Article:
Like many new moms, I spent a lot of time preparing for my baby’s birth. I had a birth plan, took a birth class, and spent countless hours fretting over my baby’s big day. And when I wasn’t fretting over that, I was working on my baby registry, setting up my home for my baby’s arrival, and making sure I had an adequate number of burp cloths and diapers.
My girlfriend threw me a baby shower, which was awesome, and I am forever indebted to her for that. But that, too, focused mostly on the birth, the baby, and making sure I’d have all the material possessions I’d need to be a mom. It didn’t touch upon what would prove to be the ultimate shit-show of this whole thing: postpartum.
No one – and I mean no one – prepared me for those grueling few weeks and months (okay, let’s be honest, years) of having a new baby. I was so focused on the baby’s arrival that I didn’t give the idea of actually caring for him a second thought. Motherhood, after all, was the easy part, right? It was supposed to come naturally.
And while I was very grateful to have enough baby outfits to clothe practically the entire neighborhood, what I really needed in those first few weeks after having a baby was support. I needed all those gals who showed up to my baby shower to be there in the afternoon when my baby cried nonstop for four hours. I needed them there when I tried to latch him on in the dark and he turned away from me screaming.
Ever since that experience, I have always felt that we all need to spend a little more time (A LOT, actually) focusing on new moms during those first postpartum weeks. And that’s why I was totally in love with an idea I saw in a recent article published by Bust Magazine. Author Marisa Mendez Marthaller came up with a fantastic, totally amazing, and absolutely necessary concept: instead of throwing a mom-to-be a baby shower, throw her a postpartum party.
“What if we took all the energy, time, and money that goes into prenatal fanfare and instead put it toward helping new parents when they need it most: during the emotional and physical recovery of the first six weeks after giving birth?” Mendez Marthaller asks.
HELL YEAH. Is this not the most awesome thing ever? I can’t believe I never thought of this myself.
As Mendez Marthaller describes it, this “party” wouldn’t look like one organized event, per say. It would be more like having your BFFs, close family members, or anyone would have been invited to your baby shower sign up to help you out during the first six weeks postpartum (or longer). So, that would mean things like sending in meals or organizing a “meal train”; pitching in with housework; coming over to hold the baby while you nap, shower, and eat a meal; or hiring a postpartum doula to help you out.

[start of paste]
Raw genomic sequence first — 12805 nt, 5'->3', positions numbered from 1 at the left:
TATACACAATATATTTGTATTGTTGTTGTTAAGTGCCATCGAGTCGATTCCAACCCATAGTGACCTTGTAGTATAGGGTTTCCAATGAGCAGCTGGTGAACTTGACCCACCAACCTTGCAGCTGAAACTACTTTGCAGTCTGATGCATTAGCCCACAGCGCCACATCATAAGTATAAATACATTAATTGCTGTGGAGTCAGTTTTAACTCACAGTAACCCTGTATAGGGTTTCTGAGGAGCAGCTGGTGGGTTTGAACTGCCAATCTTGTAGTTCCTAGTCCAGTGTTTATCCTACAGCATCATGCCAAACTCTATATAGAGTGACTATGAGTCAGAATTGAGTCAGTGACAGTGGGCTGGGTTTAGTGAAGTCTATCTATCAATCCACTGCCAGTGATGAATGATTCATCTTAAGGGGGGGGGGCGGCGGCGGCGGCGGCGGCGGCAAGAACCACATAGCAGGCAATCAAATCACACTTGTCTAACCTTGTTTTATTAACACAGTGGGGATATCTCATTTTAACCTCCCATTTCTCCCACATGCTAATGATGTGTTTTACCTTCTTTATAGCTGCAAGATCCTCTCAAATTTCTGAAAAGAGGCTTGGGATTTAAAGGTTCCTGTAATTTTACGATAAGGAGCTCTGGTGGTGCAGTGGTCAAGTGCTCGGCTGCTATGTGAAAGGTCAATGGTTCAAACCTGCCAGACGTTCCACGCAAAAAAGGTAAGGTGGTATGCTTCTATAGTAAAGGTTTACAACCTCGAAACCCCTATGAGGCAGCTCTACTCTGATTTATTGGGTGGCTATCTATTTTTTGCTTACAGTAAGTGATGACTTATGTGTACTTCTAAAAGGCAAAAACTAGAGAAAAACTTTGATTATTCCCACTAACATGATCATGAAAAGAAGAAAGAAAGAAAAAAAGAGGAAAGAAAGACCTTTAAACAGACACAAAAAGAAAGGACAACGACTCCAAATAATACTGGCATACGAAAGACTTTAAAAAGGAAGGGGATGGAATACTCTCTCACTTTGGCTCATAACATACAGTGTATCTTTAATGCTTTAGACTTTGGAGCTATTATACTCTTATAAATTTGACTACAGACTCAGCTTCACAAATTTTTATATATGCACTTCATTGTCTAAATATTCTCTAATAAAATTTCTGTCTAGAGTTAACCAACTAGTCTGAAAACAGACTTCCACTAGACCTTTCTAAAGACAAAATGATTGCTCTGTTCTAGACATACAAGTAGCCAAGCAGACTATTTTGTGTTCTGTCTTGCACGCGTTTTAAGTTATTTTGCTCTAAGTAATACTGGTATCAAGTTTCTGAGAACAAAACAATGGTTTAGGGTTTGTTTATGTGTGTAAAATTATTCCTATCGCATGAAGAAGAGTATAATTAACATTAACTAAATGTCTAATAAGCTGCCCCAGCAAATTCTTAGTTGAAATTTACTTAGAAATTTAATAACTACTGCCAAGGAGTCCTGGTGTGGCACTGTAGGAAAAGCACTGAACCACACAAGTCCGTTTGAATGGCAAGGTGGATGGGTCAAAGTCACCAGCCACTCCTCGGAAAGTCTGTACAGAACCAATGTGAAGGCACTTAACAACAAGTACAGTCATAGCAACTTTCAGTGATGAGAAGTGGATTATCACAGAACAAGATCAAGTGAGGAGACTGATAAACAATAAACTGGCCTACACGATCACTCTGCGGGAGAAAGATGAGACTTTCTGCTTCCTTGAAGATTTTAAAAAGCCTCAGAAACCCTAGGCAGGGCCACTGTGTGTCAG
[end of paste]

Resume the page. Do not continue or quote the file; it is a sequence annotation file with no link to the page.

Mendez Marthaller also suggests helping you set up “visiting hours,” perhaps using a Google calendar or something like that. Basically, that means that you get to establish boundaries about who can visit you and when – which is a huge, big deal for new moms who are often overwhelmed by visitors, but too shy or guilt-ridden to turn them away.
If it were my postpartum party, I would add hiring a lactation consultant (not just saying that because I used to be a lactation consultant myself; I desperately needed one after my baby was born, and almost all nursing mamas need a little extra help). Additionally, I would have loved having someone help pick up groceries for me a few times a week, and someone to give a little extra attention to my older son the second time around. A massage and a few gentle postnatal yoga or pilates sessions would have been amazing, too.
The cool thing about this idea is that you can make it be exactly what you want it to be, and can even change it as you see fit – because, let’s face it, most of us don’t know what all our particular postpartum challenges will be until they actually come up.
It truly takes a village, and sadly many of us lack that after we have a baby. I sure hope the idea of postpartum parties catches on everywhere, because it’s exactly what new moms and their babies need and deserve — and something that should be freely offered to them by those they love.
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